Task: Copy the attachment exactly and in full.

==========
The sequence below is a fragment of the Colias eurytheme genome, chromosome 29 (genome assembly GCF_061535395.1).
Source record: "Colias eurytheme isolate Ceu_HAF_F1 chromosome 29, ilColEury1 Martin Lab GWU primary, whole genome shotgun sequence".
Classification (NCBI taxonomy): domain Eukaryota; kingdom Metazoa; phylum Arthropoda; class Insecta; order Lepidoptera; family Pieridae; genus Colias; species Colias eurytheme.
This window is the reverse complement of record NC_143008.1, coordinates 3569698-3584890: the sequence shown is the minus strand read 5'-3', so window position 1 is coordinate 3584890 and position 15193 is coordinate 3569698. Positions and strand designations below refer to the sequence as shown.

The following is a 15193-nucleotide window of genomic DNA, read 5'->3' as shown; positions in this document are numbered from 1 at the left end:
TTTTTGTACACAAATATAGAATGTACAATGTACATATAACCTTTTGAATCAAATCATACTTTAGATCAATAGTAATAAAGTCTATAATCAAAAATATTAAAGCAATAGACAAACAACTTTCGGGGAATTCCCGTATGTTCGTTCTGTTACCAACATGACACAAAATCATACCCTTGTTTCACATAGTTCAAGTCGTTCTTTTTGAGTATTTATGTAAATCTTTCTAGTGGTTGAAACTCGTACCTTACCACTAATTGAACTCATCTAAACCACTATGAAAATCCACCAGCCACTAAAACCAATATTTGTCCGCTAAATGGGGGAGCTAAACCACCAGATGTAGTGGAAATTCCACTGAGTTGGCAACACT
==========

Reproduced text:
The sequence below is a fragment of the Colias eurytheme genome, chromosome 29 (genome assembly GCF_061535395.1).
Source record: "Colias eurytheme isolate Ceu_HAF_F1 chromosome 29, ilColEury1 Martin Lab GWU primary, whole genome shotgun sequence".
Classification (NCBI taxonomy): domain Eukaryota; kingdom Metazoa; phylum Arthropoda; class Insecta; order Lepidoptera; family Pieridae; genus Colias; species Colias eurytheme.
This window is the reverse complement of record NC_143008.1, coordinates 3569698-3584890: the sequence shown is the minus strand read 5'-3', so window position 1 is coordinate 3584890 and position 15193 is coordinate 3569698. Positions and strand designations below refer to the sequence as shown.

The following is a 15193-nucleotide window of genomic DNA, read 5'->3' as shown; positions in this document are numbered from 1 at the left end:
TTTTTGTACACAAATATAGAATGTACAATGTACATATAACCTTTTGAATCAAATCATACTTTAGATCAATAGTAATAAAGTCTATAATCAAAAATATTAAAGCAATAGACAAACAACTTTCGGGGAATTCCCGTATGTTCGTTCTGTTACCAACATGACACAAAATCATACCCTTGTTTCACATAGTTCAAGTCGTTCTTTTTGAGTATTTATGTAAATCTTTCTAGTGGTTGAAACTCGTACCTTACCACTAATTGAACTCATCTAAACCACTATGAAAATCCACCAGCCACTAAAACCAATATTTGTCCGCTAAATGGGGGAGCTAAACCACCAGATGTAGTGGAAATTCCACTGAGTTGGCAACACT